But wait!  It gets worse.  The actor who plays her love interest – again I care so little that I don’t remember his name or his character either – is stiff and uninteresting.  In fact, I think he could be a cardboard cut-out that you see for sale at comic shops and those funky weekend sales kiosks in the mall.  He wears black and he carries an axe.  Supposedly he is a woodcutter, but he is such a sissy that he lets his childhood girlfriend kill a rabbit instead of him.

Plot holes, you say?  Um, there’s the title and Amanda is given a bright red cloak to wear.  So there you have the justification for the title.  We are never given any decent explanation as to why this cloak is given – only that it was meant to be a wedding present.  Oh, but why stop there with such stupid cheekiness; let’s add a bit of the fairy tale rhyme in as actual dialogue to the film!  That was fun, wasn’t it?  The audience must think we are geniuses for coming up with this!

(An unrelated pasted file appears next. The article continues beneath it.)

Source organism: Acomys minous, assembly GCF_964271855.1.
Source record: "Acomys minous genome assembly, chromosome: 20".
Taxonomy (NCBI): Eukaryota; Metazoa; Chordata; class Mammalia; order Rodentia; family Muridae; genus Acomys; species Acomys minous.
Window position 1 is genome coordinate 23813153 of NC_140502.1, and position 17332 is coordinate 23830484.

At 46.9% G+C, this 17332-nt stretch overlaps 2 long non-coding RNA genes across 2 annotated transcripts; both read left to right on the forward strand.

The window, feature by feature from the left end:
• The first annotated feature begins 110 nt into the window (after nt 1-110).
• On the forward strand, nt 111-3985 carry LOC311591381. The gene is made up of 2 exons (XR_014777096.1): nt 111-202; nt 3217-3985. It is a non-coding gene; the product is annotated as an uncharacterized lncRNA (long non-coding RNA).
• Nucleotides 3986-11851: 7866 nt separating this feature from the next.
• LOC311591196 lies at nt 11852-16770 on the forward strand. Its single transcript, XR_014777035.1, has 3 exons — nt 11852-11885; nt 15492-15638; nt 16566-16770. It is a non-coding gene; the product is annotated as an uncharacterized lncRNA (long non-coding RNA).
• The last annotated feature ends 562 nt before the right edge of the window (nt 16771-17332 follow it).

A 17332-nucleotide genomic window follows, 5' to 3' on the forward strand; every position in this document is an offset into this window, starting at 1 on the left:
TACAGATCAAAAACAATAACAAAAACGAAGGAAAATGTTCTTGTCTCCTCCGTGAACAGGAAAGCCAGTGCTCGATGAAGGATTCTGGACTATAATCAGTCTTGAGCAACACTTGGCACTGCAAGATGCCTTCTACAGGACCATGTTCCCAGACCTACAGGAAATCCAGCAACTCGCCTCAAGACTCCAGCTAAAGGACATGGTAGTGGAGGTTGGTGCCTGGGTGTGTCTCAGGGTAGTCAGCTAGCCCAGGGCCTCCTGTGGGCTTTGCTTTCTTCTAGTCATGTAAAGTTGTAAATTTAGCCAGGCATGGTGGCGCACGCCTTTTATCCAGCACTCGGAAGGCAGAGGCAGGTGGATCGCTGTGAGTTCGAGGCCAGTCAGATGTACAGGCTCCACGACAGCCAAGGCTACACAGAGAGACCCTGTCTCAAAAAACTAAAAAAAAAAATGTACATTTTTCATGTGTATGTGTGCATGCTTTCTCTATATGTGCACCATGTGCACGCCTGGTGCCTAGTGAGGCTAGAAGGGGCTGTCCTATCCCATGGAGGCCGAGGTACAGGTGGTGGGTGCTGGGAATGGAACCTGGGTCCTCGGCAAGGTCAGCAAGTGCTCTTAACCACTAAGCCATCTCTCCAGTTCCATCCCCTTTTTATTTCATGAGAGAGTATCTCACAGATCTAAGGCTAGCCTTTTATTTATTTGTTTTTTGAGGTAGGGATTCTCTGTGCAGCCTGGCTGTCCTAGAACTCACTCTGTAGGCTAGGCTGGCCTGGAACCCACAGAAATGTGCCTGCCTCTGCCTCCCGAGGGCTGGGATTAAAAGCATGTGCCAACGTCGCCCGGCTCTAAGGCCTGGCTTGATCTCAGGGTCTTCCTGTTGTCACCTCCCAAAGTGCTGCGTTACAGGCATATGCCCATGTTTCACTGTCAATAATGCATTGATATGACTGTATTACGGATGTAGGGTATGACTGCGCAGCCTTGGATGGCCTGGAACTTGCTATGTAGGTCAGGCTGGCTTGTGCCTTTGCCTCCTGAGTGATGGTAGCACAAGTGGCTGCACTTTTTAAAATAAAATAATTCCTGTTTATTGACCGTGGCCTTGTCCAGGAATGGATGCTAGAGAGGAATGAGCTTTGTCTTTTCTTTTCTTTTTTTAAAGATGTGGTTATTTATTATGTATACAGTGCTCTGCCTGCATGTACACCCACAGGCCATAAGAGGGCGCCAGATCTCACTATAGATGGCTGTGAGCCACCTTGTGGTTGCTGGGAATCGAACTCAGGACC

The only part of this film that was remotely interesting was Gary Oldman as the acerbic werewolf-hunter/priest called Father Something-or-other.  His back story was pretty interesting.  After you hear that part of the movie, you can turn it off.  The rest of the story is such nonsense – like the villagers go off to hunt a wolf with pitchforks and axes, or the rich kid in town is the village jewelry maker (he certainly didn’t know how to be a blacksmith).  I am not being picky here either; two other people I watched the film with said the exact same thing!

The film looks like someone recycled “The Village” set and costumes, and added in the extras that were left over from the “Twilight” saga as the stars of this tasteless gruel.  The red cloak is a feature to the whole movie because whenever it appears on screen, it is 40 miles long and always has to be blowing around.  My message to the director & producers of this trash: (To quote Roger Ebert) “Your film SUCKS.”